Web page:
Sunday, May 8, 2011
Jubilate, The Third Sunday of Easter, 2011
Pastor Gregory L. Jackson
Bethany Lutheran Church, 10 AM Central Time
The Hymn # 536 Awake My Soul 3.28
The Confession of Sins
The Introit p. 16
The Gloria Patri
The Kyrie p. 17
The Gloria in Excelsis
The Salutation and Collect p. 19
The Epistle and Gradual
Glory be to Thee, O Lord!
Praise be to Thee, O Christ!
The Nicene Creed p. 22
The Sermon Hymn # 36 Now Thank We 3.40
No Man Takes Your Joy Away
The Communion Hymn # 354 In the Cross 3.84
The Preface p. 24
The Sanctus p. 26
The Lord's Prayer p. 27
The Words of Institution
The Agnus Dei p. 28
The Nunc Dimittis p. 29
The Benediction p. 31
The Hymn #231 We Now Implore 3.38
THIRD SUNDAY OF EASTER
Lord God, heavenly Father, who of Thy fatherly goodness dost suffer Thy children to come under Thy chastening rod here on earth, that we may be like unto Thine only-begotten Son in suffering and hereafter in glory: We beseech Thee, comfort us in temptations and afflictions by Thy Holy Spirit, that we may not fall into despair, but that we may continually trust in Thy Son's promise, that our trials will endure but a little while, and will then be followed by eternal joy; that we thus, in patient hope, may overcome all evil, and at last obtain eternal salvation, through the same, Thy Son, Jesus Christ, our Lord, who liveth and reigneth with Thee and the Holy Ghost, one true God, world without end. Amen.
KJV 1 Peter 2:11 Dearly beloved, I beseech you as strangers and pilgrims, abstain from fleshly lusts, which war against the soul; 12 Having your conversation honest among the Gentiles: that, whereas they speak against you as evildoers, they may by your good works, which they shall behold, glorify God in the day of visitation. 13 Submit yourselves to every ordinance of man for the Lord's sake: whether it be to the king, as supreme; 14 Or unto governors, as unto them that are sent by him for the punishment of evildoers, and for the praise of them that do well. 15 For so is the will of God, that with well doing ye may put to silence the ignorance of foolish men: 16 As free, and not using your liberty for a cloke of maliciousness, but as the servants of God. 17 Honour all men. Love the brotherhood. Fear God. Honour the king. 18 Servants, be subject to your masters with all fear; not only to the good and gentle, but also to the froward. 19 For this is thankworthy, if a man for conscience toward God endure grief, suffering wrongfully. 20 For what glory is it, if, when ye be buffeted for your faults, ye shall take it patiently? but if, when ye do well, and suffer for it, ye take it patiently, this is acceptable with God.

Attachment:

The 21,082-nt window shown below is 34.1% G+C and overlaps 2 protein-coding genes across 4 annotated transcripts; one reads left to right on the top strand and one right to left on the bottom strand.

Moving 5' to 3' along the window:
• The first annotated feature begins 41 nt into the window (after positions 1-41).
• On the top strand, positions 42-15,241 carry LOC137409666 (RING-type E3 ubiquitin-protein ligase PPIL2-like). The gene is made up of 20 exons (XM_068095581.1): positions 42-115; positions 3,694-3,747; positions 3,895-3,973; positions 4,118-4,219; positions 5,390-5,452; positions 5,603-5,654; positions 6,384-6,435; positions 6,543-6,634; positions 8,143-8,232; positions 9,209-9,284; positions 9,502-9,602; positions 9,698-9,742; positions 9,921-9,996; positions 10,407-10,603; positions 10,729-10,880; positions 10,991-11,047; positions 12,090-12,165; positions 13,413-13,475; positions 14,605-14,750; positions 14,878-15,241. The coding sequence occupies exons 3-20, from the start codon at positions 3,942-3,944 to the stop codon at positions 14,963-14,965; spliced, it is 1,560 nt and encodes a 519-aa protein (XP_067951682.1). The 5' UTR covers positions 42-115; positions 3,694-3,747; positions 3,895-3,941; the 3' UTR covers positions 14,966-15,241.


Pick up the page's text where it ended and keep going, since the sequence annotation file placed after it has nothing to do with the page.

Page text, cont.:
KJV John 16:16 A little while, and ye shall not see me: and again, a little while, and ye shall see me, because I go to the Father. 17 Then said some of his disciples among themselves, What is this that he saith unto us, A little while, and ye shall not see me: and again, a little while, and ye shall see me: and, Because I go to the Father? 18 They said therefore, What is this that he saith, A little while? we cannot tell what he saith. 19 Now Jesus knew that they were desirous to ask him, and said unto them, Do ye enquire among yourselves of that I said, A little while, and ye shall not see me: and again, a little while, and ye shall see me? 20 Verily, verily, I say unto you, That ye shall weep and lament, but the world shall rejoice: and ye shall be sorrowful, but your sorrow shall be turned into joy. 21 A woman when she is in travail hath sorrow, because her hour is come: but as soon as she is delivered of the child, she remembereth no more the anguish, for joy that a man is born into the world. 22 And ye now therefore have sorrow: but I will see you again, and your heart shall rejoice, and your joy no man taketh from you. 23 And in that day ye shall ask me nothing. Verily, verily, I say unto you, Whatsoever ye shall ask the Father in my name, he will give it you.